\zd Let two circles with centers $O$, $I$ and radii $R$, $r$ satisfy the Poncelet theorem for $n=4$. Find the relation between $R$, $r$ and $d=OI$.
\zd
\pp Prove that the diagonals of the Poncelet quadrilateral meet on the same point $P$, lying on $OI$.
\pp Find the relation between $OP$, $R$ and $d$.
\zd Prove that the lines joining the touching points of the opposite sides of the Poncelet quadrilateral with the incircle are the bisetors of the angles formed by its diagonals.
\zd Find the trajectory of the centroid $M$ of the Poncelet quadrilateral.
\zd \hspace{-3mm}$^*$ Prove that
\pp the product of the tangents of the angles between line $OI$ and the diagonals;
\pp the product of the lengths of the diagonals
of the Poncelet quadrilateral is constant.
\eject
\section{An algebraic view on the Poncelet theorem}
\ \par\vskip-\baselineskip
When $n>4$ the Poncelet theorem also can be proved synthetically. By the examination of the properties of the Poncelet polygons using only geometric methods is difficult. The methods of algebraic geometry are more effective. Firstly prove the Poncelet theorem using these methods.
Consider center $O$ of $\Omega$ as an origin of a coordinates system and line $OI$ as an abscissa axis. Let $R$, $r$ --- be the radii of the circles, and $d$ be the distance between its centers, i.e. $I$ has the coordinates $(d,0)$. Define the coordinates of the points of $\Omega$ as
$x=R(1-t^2)/(1+t^2), y=R \cdot 2t/(1+t^2)$, this concordance between the points of $\Omega$ and the significances of $t$ will be one-one, if point $(-R,0)$ correspond to $t=\infty$. Such defining of a curve is called its rational parametrization. Let $t_0, t_1, \ldots, t_{n-1}$ be the significances of $t$, corresponding to the vertices of the polygon.
\zd \pp Find the relation between $t_0$ and $t_1$.
\pp Find the relation between $t_0$ and $t_2$.
\pp \hspace{-3mm}$^*$ Prove that $t_0$ and $t_n$ satisfy to the relation $P_n(t_0,t_n)=0$, where $P_n(x,y)$ is some symmetric polynomial, having degree 2 on each variable.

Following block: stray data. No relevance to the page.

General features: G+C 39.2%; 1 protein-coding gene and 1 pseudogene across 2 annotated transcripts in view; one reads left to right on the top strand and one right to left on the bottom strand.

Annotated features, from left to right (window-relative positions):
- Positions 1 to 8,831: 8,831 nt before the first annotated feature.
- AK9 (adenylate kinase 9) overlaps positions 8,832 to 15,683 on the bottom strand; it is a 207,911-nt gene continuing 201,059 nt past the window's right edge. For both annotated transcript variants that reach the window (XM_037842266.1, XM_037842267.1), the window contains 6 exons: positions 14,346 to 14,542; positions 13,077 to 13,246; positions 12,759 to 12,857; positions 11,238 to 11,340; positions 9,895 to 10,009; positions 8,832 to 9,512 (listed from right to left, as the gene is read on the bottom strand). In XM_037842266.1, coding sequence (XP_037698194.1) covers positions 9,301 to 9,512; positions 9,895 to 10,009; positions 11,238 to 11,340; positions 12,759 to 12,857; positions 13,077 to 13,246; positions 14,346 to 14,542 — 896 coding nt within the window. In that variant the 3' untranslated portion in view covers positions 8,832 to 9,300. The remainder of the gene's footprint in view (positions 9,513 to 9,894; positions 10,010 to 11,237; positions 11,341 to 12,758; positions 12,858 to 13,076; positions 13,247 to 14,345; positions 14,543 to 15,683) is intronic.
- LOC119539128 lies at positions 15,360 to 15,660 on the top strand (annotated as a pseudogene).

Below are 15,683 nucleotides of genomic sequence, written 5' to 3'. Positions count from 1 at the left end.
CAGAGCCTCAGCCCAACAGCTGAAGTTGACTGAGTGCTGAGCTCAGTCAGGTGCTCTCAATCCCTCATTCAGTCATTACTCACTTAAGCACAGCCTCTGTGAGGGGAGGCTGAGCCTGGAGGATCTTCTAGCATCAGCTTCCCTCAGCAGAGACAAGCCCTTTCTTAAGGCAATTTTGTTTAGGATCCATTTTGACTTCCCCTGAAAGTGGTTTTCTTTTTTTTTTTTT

\zd Prove the Poncelet theorem.
{\bf The general Poncelet theorem.} Let circles $\omega_1,\ldots,\omega_n$ lie inside circle $\Omega$, and let all these circles be coaxial, i.e they have a common radical axis. If there exists a polygon $A_1\ldots A_n$ inscribed into $\Omega$ and such that $A_1A_2$ touches $\omega_1$, $A_2A_3$ touches $\omega_2$,...,$A_nA_1$ touches $\omega_n$, then there exists an infinite set of such polygons.
\zd \pp Prove the general Poncelet theorem.
\pp Prove "the generalest"\, Poncelet theorem, in which the coaxial circles are replaced by the conics passing through four fixed points.
>From the general Poncelet theorem we obtain that if $A_1\ldots A_n$ is the Poncelet polygon inscribed into circle $\Omega$ and circumscribed around circle $\omega$, then its diagonals $A_iA_{i+k}$ for any fixed $k$ touche the same circle coaxial with $\Omega$ and $\omega$.
\zd Let $R$ and $r$ be the radii of the circumcircle and the incircle of the Poncelet polygon , and $d$ be the distance between its centers. Find the radius of the circle touching the diagonals $A_iA_{i+2}$ and the distance from the center of this circle to the circumcenter.
\zd Find the relations between $R$, $r$ and $d$ for the Poncelet
\pp hexagon;
\pp octagon;
\pp pentagon.
\zd (S.Markelov) Let $R$, $r$ and $d$ be the radii of the circumcircle and the incircle of the Poncelet $n$-gon and the distance between its centers. Prove that $d$, $r$ and $R$ are also the radii of the circumcircle an the incircle and th distance between its centers for some Poncelet polygon, having $n$, $2n$, or $n/2$ sides.
\zd Find the trajectory
\pp the centroid of the vertices;
\pp the centroid of the touching points of the incircle with the sides
of the Poncelet polygon.
\zd Let an incenter, a circumcenter and a centroid of an inscribed and circumscribed $n$-gon be given. Can this $n$-gon be restored by a compass and a ruler if
\pp $n=3$?
\pp $n=4$?
\zd
\pp Let $t_1,\ldots,t_n$ be the values of the parameter corresponding to the vertices $A_1,\ldots,A_n$ of a Poncelet $n$-gon; let $\sigma_1=t_1+\cdots+t_n$, $\sigma_2=t_1t_2+t_1t_3+\cdots+t_{n-1}t_n$,\ldots,$\sigma_n=t_1\cdots t_n$ be the Vieta polynomials from $t_1,\ldots,t_n$. Prove that all even Vieta polynomials are constant and all odd polynomials are proportional to $\sigma_1$.